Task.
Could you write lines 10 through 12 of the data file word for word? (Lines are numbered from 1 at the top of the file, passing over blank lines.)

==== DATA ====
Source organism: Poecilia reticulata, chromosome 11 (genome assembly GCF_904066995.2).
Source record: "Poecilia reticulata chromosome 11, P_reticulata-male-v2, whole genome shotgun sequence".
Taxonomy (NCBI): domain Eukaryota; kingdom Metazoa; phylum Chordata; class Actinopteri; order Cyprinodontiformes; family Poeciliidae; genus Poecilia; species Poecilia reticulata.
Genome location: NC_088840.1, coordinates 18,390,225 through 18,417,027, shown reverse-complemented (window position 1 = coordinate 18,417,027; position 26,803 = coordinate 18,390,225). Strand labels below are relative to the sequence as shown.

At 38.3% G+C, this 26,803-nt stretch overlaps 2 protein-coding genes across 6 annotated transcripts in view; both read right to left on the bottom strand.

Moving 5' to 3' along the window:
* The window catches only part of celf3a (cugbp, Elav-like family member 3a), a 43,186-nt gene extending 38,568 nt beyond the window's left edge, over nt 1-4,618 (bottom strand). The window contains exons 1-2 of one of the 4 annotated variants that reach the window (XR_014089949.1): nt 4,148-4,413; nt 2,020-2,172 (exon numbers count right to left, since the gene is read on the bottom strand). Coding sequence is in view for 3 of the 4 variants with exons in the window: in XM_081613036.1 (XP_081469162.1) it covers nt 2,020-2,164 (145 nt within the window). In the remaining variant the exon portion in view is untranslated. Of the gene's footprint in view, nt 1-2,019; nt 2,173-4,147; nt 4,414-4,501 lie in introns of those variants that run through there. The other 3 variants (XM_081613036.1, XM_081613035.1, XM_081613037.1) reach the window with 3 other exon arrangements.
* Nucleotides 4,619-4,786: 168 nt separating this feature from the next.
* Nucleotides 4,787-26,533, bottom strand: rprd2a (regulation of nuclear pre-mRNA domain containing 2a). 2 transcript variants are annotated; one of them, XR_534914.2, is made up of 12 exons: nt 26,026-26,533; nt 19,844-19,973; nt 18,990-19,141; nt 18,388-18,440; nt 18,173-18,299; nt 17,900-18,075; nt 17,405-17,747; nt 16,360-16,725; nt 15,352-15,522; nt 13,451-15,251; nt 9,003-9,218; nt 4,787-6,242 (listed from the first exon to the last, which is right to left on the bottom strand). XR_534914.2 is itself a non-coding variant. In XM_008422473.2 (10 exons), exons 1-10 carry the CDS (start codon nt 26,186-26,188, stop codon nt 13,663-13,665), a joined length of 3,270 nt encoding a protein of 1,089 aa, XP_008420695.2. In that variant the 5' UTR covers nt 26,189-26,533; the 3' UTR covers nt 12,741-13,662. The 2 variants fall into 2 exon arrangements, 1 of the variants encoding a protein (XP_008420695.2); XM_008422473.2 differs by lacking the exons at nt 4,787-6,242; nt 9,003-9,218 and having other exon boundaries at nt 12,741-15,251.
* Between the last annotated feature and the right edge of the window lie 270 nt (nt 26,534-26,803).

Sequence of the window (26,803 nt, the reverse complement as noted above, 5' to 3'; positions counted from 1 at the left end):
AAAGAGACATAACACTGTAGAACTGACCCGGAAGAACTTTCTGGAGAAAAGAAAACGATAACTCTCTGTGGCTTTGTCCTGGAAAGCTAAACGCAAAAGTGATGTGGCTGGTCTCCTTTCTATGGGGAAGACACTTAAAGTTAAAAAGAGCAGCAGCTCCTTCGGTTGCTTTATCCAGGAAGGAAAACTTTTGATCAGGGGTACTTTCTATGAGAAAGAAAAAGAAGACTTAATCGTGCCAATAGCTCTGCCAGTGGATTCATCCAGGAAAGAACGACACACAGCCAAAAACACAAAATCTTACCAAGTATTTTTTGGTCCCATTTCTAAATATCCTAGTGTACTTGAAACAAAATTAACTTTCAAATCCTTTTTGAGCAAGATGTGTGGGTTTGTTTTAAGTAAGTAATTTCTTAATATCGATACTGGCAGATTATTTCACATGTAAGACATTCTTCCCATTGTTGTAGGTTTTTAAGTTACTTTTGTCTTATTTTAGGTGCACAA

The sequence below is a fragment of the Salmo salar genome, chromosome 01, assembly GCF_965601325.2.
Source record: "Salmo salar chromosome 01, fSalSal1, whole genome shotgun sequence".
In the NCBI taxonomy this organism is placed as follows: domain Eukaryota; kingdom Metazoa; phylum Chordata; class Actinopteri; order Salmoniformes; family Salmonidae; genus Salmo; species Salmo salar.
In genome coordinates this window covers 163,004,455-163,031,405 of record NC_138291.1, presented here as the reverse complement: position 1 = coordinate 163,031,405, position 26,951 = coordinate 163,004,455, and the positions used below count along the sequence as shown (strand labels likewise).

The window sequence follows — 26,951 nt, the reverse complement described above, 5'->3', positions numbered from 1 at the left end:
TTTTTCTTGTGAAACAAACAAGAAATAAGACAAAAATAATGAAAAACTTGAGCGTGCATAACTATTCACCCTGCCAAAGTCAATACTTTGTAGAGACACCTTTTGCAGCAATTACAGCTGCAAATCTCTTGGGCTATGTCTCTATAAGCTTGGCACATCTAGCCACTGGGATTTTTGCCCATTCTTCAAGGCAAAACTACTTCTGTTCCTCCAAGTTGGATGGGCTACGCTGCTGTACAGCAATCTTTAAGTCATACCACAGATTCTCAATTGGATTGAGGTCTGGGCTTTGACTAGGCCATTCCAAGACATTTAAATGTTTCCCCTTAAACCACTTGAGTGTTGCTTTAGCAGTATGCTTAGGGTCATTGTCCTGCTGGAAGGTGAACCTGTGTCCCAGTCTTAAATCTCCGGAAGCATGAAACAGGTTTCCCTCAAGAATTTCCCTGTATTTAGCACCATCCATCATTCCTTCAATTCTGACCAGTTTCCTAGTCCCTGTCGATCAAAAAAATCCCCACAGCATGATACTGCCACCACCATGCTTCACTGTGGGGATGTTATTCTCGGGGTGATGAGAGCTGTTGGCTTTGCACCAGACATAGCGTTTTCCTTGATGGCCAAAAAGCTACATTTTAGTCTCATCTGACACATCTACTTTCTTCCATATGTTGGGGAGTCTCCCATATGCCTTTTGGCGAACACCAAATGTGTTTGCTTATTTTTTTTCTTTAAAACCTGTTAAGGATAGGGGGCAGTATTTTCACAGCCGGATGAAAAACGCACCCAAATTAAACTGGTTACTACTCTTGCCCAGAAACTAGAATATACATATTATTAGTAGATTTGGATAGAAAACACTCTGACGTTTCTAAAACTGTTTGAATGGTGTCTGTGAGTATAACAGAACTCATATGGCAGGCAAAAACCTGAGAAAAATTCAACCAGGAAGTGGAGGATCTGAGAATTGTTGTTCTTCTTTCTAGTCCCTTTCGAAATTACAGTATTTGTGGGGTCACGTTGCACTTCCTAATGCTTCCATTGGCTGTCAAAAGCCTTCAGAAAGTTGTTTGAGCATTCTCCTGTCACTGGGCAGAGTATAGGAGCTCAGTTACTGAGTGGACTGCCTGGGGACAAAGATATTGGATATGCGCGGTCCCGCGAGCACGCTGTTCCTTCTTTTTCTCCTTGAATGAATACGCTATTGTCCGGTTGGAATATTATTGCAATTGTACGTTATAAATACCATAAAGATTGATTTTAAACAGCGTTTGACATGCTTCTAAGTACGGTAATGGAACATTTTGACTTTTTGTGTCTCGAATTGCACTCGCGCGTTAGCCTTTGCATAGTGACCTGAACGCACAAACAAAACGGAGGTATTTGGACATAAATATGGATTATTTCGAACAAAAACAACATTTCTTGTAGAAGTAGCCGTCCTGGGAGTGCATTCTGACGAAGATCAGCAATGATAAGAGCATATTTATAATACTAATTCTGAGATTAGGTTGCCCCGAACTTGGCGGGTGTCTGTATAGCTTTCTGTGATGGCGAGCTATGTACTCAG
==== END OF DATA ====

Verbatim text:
* Between the last annotated feature and the right edge of the window lie 270 nt (nt 26,534-26,803).

Sequence of the window (26,803 nt, the reverse complement as noted above, 5' to 3'; positions counted from 1 at the left end):
AAAGAGACATAACACTGTAGAACTGACCCGGAAGAACTTTCTGGAGAAAAGAAAACGATAACTCTCTGTGGCTTTGTCCTGGAAAGCTAAACGCAAAAGTGATGTGGCTGGTCTCCTTTCTATGGGGAAGACACTTAAAGTTAAAAAGAGCAGCAGCTCCTTCGGTTGCTTTATCCAGGAAGGAAAACTTTTGATCAGGGGTACTTTCTATGAGAAAGAAAAAGAAGACTTAATCGTGCCAATAGCTCTGCCAGTGGATTCATCCAGGAAAGAACGACACACAGCCAAAAACACAAAATCTTACCAAGTATTTTTTGGTCCCATTTCTAAATATCCTAGTGTACTTGAAACAAAATTAACTTTCAAATCCTTTTTGAGCAAGATGTGTGGGTTTGTTTTAAGTAAGTAATTTCTTAATATCGATACTGGCAGATTATTTCACATGTAAGACATTCTTCCCATTGTTGTAGGTTTTTAAGTTACTTTTGTCTTATTTTAGGTGCACAA